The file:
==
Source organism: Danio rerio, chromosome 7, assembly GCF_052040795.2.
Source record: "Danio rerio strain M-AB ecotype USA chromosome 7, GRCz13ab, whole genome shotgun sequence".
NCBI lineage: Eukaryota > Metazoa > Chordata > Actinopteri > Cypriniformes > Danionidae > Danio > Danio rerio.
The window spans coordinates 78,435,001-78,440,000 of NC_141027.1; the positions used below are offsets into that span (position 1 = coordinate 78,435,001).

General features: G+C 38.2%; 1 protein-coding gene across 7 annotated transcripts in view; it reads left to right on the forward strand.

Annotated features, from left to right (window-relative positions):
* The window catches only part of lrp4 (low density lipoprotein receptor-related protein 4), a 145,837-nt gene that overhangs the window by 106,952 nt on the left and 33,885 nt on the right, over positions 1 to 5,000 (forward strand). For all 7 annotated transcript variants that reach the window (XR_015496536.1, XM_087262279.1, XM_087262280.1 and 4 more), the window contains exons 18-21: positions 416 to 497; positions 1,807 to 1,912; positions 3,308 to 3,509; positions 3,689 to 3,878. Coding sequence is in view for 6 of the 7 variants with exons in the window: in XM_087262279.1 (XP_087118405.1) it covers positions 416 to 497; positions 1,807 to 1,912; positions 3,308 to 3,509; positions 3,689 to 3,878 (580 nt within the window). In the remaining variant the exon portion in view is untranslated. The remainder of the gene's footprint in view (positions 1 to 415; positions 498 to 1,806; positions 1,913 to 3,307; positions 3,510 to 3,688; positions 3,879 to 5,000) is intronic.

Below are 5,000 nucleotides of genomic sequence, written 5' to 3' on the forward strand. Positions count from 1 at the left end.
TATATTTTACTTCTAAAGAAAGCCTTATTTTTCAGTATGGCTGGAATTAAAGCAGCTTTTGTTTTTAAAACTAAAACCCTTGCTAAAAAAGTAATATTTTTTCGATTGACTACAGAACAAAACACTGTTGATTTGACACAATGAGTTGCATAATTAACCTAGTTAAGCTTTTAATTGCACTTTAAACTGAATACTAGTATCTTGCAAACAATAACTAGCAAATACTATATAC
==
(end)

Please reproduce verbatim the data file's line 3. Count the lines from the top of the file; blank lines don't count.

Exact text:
NCBI lineage: Eukaryota > Metazoa > Chordata > Actinopteri > Cypriniformes > Danionidae > Danio > Danio rerio.